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North Korea defector says phone was hacked

Defector Thae Yong-ho was the target of a cyber breach, a South Korean security firm confirmed Monday. File Photo by Jeon Heon-Kyun/EPA-EFE
Defector Thae Yong-ho was the target of a cyber breach, a South Korean security firm confirmed Monday. File Photo by Jeon Heon-Kyun/EPA-EFE

Feb. 17 (UPI) -- A North Korean defector who is running for a parliamentary seat in the South says his phone was hacked, possibly by North Koreans.

Thae Yong-ho, a former Pyongyang diplomat who fled the North Korean Embassy in London in 2016, said Monday a group affiliated with the Kim Jong Un regime gained illicit access to his smartphone, Yonhap reported.

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"As evident from this hacking incident, my life in South Korea in the past few years has ultimately been a battle against Kim Jong Un," the defector said.

Thae, who is running under the name "Thae Gu-min," told South Korean reporters the breach is a violation of Article 3 of South Korea's Protection of Communications Secrets Act.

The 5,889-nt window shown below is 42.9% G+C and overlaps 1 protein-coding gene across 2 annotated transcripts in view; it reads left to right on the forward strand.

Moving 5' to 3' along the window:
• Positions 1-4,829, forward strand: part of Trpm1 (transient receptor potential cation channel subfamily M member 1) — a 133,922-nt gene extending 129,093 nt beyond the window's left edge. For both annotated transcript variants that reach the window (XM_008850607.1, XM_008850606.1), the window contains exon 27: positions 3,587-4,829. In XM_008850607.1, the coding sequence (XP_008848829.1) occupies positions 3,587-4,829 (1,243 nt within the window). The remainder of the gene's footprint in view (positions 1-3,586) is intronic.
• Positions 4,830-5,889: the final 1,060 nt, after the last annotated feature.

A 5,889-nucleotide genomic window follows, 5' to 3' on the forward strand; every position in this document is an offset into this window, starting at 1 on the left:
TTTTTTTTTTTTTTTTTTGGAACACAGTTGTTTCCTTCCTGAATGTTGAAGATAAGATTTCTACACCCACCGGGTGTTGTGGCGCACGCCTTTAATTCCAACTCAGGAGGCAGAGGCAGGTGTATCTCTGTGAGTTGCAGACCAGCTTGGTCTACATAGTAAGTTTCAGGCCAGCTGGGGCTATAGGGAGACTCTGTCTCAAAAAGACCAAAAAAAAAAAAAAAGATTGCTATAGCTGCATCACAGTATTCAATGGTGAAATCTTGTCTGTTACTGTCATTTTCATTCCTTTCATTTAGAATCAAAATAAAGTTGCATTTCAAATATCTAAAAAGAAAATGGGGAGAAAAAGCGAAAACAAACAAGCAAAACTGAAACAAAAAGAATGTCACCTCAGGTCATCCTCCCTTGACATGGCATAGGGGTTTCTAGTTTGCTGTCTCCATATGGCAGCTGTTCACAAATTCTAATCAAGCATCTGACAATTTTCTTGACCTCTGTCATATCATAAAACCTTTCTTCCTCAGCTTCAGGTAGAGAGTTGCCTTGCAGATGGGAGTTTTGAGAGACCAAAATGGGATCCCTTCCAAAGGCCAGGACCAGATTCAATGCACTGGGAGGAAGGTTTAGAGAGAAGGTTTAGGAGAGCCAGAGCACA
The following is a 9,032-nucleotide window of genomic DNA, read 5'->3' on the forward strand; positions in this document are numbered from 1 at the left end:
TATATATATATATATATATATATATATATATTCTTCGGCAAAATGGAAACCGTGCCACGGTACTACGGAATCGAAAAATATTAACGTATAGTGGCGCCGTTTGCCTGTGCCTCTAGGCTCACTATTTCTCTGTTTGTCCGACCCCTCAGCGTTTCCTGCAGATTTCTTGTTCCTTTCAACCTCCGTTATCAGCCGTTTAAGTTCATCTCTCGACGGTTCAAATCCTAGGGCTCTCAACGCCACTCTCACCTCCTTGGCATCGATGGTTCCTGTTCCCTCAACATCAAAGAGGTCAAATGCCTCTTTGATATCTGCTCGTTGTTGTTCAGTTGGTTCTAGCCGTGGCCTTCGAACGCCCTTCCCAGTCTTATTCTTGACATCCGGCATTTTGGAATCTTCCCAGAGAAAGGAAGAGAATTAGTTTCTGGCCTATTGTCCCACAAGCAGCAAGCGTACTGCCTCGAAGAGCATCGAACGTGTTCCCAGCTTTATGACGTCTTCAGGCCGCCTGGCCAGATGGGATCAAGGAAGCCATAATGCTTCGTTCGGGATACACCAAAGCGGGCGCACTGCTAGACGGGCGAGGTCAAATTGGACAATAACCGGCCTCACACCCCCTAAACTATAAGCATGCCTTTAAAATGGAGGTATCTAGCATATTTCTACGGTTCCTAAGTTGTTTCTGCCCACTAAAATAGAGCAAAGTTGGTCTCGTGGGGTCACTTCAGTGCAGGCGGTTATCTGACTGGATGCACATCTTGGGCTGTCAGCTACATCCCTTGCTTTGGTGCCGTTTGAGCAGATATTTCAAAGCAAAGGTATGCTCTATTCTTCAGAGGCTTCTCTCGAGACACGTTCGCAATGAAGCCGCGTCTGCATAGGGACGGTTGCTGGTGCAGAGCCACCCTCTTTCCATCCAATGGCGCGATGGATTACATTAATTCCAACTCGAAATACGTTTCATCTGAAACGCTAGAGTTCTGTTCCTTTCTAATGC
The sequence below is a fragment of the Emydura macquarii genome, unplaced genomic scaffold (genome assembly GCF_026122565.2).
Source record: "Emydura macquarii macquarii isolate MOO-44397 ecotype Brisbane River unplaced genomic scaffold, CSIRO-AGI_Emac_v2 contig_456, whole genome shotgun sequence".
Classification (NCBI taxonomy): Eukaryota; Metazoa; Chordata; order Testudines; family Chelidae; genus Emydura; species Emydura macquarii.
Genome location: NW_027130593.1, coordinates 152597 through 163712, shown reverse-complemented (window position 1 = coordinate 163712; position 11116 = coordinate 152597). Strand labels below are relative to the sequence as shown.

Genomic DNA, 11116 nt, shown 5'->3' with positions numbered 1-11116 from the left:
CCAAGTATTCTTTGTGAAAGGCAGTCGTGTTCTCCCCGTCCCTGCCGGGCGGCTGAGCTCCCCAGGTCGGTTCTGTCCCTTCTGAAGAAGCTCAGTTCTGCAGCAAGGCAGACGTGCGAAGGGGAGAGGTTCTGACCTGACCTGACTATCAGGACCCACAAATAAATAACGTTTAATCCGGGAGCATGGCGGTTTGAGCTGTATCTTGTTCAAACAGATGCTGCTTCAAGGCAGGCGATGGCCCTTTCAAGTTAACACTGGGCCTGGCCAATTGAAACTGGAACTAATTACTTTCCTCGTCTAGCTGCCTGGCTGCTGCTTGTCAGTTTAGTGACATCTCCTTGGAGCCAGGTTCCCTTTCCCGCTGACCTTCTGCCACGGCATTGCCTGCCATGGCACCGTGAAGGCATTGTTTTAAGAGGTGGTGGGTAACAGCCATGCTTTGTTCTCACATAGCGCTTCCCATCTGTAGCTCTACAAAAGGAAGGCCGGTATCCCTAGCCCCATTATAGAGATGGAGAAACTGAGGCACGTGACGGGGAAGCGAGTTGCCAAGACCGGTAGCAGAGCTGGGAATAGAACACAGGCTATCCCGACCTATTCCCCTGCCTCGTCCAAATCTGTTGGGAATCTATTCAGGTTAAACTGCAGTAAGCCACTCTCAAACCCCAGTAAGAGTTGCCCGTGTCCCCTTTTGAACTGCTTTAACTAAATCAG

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"It is my understanding North Korea routinely hacks major South Korean agencies and key personnel," Thae stated in a text message to the reporters.

Thae, whose adopted name Gu-min means "rescue the people," said he would "continue to fight for justice, without backing down."

The defector, running under the newly formed Party for Future Integration -- a merger of the main opposition Liberty Korea Party and two minor conservative parties -- said he does not leave any valuable data on his phone and has been taking precautions.

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"I am also in talks with security experts on a regular and occasional basis," he said.

Moon Jong-hyun, head of local security firm East Security, told Yonhap the hack was confirmed after he found the name "Thae Gu-min" on one of the hacker's servers. Moon contacted Thae following the discovery, according to the report.

The North Korean group that attacked Thae's phone is likely Kumsong-121, Yonhap says.

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North Korea is under heavy sanctions for nuclear weapons development, but the regime may be confident of its capabilities. Russian news agency RIA Novosti reported last week Russia's ambassador to Pyongyang said the Kim regime "feels no need to conduct tests."

In December, Kim warned Pyongyang was ready to introduce a "new strategic weapon." North Korea's weapons-related messages have declined since the outbreak of the new strain of coronavirus in China.

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